doi:10.4103/0250-474X.103858
PMCID: PMC3546339  PMID: 23326003
Bhasma; carbonaceous material; nanostructure; traditional medicines
21.  Study on Bhasma Kalpana with special reference to the preparation of Kasisa Bhasma 
Ayu  2011;32(4):554-559.
Bhasma means ash but according to Ayurveda, Bhasma means conversion of a metal into a form which is irreversible in the sense that one cannot derive the metal back from it again (Apunarbhava). It should be so light so that it must float on the surface of water after sprinkling, called Varitara. Its particle should be so small that it can enter in to the creases of fingers called Rekha-purnatva. The preparative procedure of Bhasma is a bit complicated. Many texts are available regarding the identification, acceptable qualities of metals and minerals, their purification, uses and method of preparation of their Bhasma. But in many texts, the method of Bhasma preparation of some metals and minerals is mentioned very briefly, i.e. their references are available in Sutrarupa. This leads to many practical difficulties in the preparation of Bhasma. Kasisa Bhasma is one of them. The present work was aimed to study the basic concept of Bhasma Kalpana by means preparing Kasisa Bhasma. This study suggests some modifications and ways for standardization of Bhasma procedure.
doi:10.4103/0974-8520.96133
PMCID: PMC3361935  PMID: 22661854
Bhasma; Kasisa Bhasma; Marana; stardard operative procedure
22.  The Impact of Bacterial Strain on the Products of Dissimilatory Iron Reduction 
Geochimica et cosmochimica acta  2010;74(2):574-583.
Three bacterial strains from the genus Shewanella were used to examine the influence of specific bacteria on the products of dissimilatory iron reduction. Strains CN32, MR-4 and W3-18-1 were incubated with HFO (hydrous ferric oxide) as the terminal electron acceptor and lactate as the organic carbon and energy source. Mineral products of iron reduction were analyzed using X-ray powder diffraction, electron microscopy, coulometry and susceptometry. Under identical nutrient loadings, iron reduction rates for strains CN32 and W3-18-1 were similar, and about twice as fast as MR-4. Qualitative and quantitative assessment of mineralized end products (secondary minerals) indicated that different products were formed during experiments with similar reduction rates but different strains (CN32 and W3-18-1), and similar products were formed during experiments with different iron reduction rates and different strains (CN32 and MR-4). The major product of iron reduction by strains CN32 and MR-4 was magnetite, while for W3-18-1 it was a mixture of magnetite and iron carbonate hydroxide hydrate (green rust), a precursor to fougerite. Another notable difference was that strains CN32 and MR-4 converted all of the starting ferric iron material into magnetite, while W3-18-1 did not convert most of the Fe3+ into a recognizable crystalline material. Biofilm formation is more robust in W3-18-1 than in the other two strains used in this study. The differences in mineralization may be an indicator that EPS (or another cellular product from W3-18-1) may interfere with the crystallization of magnetite or facilitate formation of green rust. These results suggest that the relative abundance of mineral end products and the relative distribution of these products are strongly dependent on the bacterial species or strain catalyzing iron reduction.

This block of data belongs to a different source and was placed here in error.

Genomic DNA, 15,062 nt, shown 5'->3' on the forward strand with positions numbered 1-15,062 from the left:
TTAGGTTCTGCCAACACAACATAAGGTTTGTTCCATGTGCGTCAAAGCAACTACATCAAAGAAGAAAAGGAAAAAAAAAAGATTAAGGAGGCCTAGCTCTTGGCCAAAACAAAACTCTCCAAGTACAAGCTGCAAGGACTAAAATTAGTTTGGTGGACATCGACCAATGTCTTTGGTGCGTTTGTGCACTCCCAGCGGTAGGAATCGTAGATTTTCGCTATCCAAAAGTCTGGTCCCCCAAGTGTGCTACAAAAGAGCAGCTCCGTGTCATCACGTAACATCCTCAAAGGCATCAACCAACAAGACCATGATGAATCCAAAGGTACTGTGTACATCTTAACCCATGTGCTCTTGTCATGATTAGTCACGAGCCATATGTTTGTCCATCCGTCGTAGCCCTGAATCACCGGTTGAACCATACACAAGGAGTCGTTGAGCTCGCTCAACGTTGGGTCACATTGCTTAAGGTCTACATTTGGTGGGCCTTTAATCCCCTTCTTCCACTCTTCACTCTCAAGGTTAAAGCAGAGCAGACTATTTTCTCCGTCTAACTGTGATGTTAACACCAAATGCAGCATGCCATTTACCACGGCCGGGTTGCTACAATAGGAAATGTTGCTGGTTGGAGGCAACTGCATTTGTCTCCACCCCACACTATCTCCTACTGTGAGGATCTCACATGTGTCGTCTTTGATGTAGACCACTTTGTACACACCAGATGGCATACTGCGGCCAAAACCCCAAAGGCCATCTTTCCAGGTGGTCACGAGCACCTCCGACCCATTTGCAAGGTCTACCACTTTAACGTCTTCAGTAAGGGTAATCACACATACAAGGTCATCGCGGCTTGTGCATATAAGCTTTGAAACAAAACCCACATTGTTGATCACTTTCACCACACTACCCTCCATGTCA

doi:10.1016/j.gca.2009.10.039
PMCID: PMC2796802  PMID: 20161499
23.  Bhasma : The ancient Indian nanomedicine 
Ayurveda and other Indian system of medicine use metals, but their use is also amply described in Chinese and Egyptian civilization in 2500 B.C. Bhasma are unique ayurvedic metallic/minerals preparation, treated with herbal juice or decoction and exposed for Ayurveda, which are known in Indian subcontinent since 7th century A.D. and widely recommended for treatment of a variety of chronic ailments. Animal's derivative such as horns, shells, feathers, metallic, nonmetallic and herbals are normally administered as Bhasma. A Bhasma means an ash obtained through incineration; the starter material undergoes an elaborate process of purification and this process is followed by the reaction phase, which involves incorporation of some other minerals and/or herbal extract. There are various importance of Bhasma like maintaining optimum alkalinity for optimum health, neutralizing harmful acids that lead to illness; because Bhasma do not get metabolized so they don’t produce any harmful metabolite, rather it breakdowns heavy metals in the body. Methods including for Bhasma preparation are parpati, rasayoga, sindora, etc., Bhasma which contain Fe, Cu, S or other manufacturing process plays a specific role in the final product(s). Particle size (1-2 μ) reduced significantly, which may facilitate absorption and assimilation of the drug into the body system. Standardization of Bhasma is utmost necessary to confirm its identity and to determine its quality, purity safety, effectiveness and acceptability of the product. But the most important challenges faced by these formulations are the lack of complete standardization by physiochemical parameters.